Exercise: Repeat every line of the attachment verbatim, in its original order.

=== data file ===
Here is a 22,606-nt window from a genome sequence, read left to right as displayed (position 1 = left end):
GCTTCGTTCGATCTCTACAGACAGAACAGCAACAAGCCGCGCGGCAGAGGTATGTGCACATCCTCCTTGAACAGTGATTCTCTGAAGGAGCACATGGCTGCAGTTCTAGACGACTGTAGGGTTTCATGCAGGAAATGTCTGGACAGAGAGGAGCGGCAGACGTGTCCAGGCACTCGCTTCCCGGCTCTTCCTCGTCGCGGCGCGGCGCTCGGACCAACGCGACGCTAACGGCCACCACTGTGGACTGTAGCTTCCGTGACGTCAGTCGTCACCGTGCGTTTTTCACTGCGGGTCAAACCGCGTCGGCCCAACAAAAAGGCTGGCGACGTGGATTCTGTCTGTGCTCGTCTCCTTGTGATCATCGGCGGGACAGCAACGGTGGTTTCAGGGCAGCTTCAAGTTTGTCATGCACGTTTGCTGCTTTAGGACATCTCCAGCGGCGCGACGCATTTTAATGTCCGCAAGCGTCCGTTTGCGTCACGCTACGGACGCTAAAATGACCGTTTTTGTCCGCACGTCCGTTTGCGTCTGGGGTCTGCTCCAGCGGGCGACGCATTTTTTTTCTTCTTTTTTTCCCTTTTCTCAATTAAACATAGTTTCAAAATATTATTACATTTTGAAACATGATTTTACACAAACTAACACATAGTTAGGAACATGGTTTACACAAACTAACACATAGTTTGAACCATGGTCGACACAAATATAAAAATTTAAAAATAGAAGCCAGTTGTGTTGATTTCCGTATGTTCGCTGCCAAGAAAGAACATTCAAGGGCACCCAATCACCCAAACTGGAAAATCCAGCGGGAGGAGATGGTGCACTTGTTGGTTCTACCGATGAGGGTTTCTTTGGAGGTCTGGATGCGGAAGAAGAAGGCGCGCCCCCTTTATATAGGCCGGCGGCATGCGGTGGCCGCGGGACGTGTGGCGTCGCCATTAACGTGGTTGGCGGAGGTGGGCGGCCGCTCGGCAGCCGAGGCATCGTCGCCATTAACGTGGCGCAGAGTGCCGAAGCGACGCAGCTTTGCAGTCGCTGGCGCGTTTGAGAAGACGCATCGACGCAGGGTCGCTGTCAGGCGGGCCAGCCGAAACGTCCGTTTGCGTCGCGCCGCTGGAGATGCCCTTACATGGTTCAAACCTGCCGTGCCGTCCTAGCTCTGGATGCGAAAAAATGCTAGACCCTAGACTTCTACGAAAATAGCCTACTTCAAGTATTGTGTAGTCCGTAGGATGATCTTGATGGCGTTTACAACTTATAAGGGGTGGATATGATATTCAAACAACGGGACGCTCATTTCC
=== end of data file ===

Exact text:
Here is a 22,606-nt window from a genome sequence, read left to right as displayed (position 1 = left end):
GCTTCGTTCGATCTCTACAGACAGAACAGCAACAAGCCGCGCGGCAGAGGTATGTGCACATCCTCCTTGAACAGTGATTCTCTGAAGGAGCACATGGCTGCAGTTCTAGACGACTGTAGGGTTTCATGCAGGAAATGTCTGGACAGAGAGGAGCGGCAGACGTGTCCAGGCACTCGCTTCCCGGCTCTTCCTCGTCGCGGCGCGGCGCTCGGACCAACGCGACGCTAACGGCCACCACTGTGGACTGTAGCTTCCGTGACGTCAGTCGTCACCGTGCGTTTTTCACTGCGGGTCAAACCGCGTCGGCCCAACAAAAAGGCTGGCGACGTGGATTCTGTCTGTGCTCGTCTCCTTGTGATCATCGGCGGGACAGCAACGGTGGTTTCAGGGCAGCTTCAAGTTTGTCATGCACGTTTGCTGCTTTAGGACATCTCCAGCGGCGCGACGCATTTTAATGTCCGCAAGCGTCCGTTTGCGTCACGCTACGGACGCTAAAATGACCGTTTTTGTCCGCACGTCCGTTTGCGTCTGGGGTCTGCTCCAGCGGGCGACGCATTTTTTTTCTTCTTTTTTTCCCTTTTCTCAATTAAACATAGTTTCAAAATATTATTACATTTTGAAACATGATTTTACACAAACTAACACATAGTTAGGAACATGGTTTACACAAACTAACACATAGTTTGAACCATGGTCGACACAAATATAAAAATTTAAAAATAGAAGCCAGTTGTGTTGATTTCCGTATGTTCGCTGCCAAGAAAGAACATTCAAGGGCACCCAATCACCCAAACTGGAAAATCCAGCGGGAGGAGATGGTGCACTTGTTGGTTCTACCGATGAGGGTTTCTTTGGAGGTCTGGATGCGGAAGAAGAAGGCGCGCCCCCTTTATATAGGCCGGCGGCATGCGGTGGCCGCGGGACGTGTGGCGTCGCCATTAACGTGGTTGGCGGAGGTGGGCGGCCGCTCGGCAGCCGAGGCATCGTCGCCATTAACGTGGCGCAGAGTGCCGAAGCGACGCAGCTTTGCAGTCGCTGGCGCGTTTGAGAAGACGCATCGACGCAGGGTCGCTGTCAGGCGGGCCAGCCGAAACGTCCGTTTGCGTCGCGCCGCTGGAGATGCCCTTACATGGTTCAAACCTGCCGTGCCGTCCTAGCTCTGGATGCGAAAAAATGCTAGACCCTAGACTTCTACGAAAATAGCCTACTTCAAGTATTGTGTAGTCCGTAGGATGATCTTGATGGCGTTTACAACTTATAAGGGGTGGATATGATATTCAAACAACGGGACGCTCATTTCC